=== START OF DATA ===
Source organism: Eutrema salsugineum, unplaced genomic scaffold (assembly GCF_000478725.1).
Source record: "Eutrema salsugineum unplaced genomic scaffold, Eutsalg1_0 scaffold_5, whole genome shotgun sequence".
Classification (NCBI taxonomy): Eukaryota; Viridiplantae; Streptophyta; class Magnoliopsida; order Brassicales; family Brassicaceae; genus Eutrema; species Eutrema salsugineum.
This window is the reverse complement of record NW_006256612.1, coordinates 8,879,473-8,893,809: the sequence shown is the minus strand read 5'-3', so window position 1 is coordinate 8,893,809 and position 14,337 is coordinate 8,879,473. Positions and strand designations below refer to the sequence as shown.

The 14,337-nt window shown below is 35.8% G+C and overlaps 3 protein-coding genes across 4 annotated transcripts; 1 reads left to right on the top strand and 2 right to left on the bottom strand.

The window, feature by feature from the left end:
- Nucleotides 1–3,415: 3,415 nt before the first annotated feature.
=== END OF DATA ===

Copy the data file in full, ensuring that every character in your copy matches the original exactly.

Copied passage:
Source organism: Eutrema salsugineum, unplaced genomic scaffold (assembly GCF_000478725.1).
Source record: "Eutrema salsugineum unplaced genomic scaffold, Eutsalg1_0 scaffold_5, whole genome shotgun sequence".
Classification (NCBI taxonomy): Eukaryota; Viridiplantae; Streptophyta; class Magnoliopsida; order Brassicales; family Brassicaceae; genus Eutrema; species Eutrema salsugineum.
This window is the reverse complement of record NW_006256612.1, coordinates 8,879,473-8,893,809: the sequence shown is the minus strand read 5'-3', so window position 1 is coordinate 8,893,809 and position 14,337 is coordinate 8,879,473. Positions and strand designations below refer to the sequence as shown.

The 14,337-nt window shown below is 35.8% G+C and overlaps 3 protein-coding genes across 4 annotated transcripts; 1 reads left to right on the top strand and 2 right to left on the bottom strand.

The window, feature by feature from the left end:
- Nucleotides 1–3,415: 3,415 nt before the first annotated feature.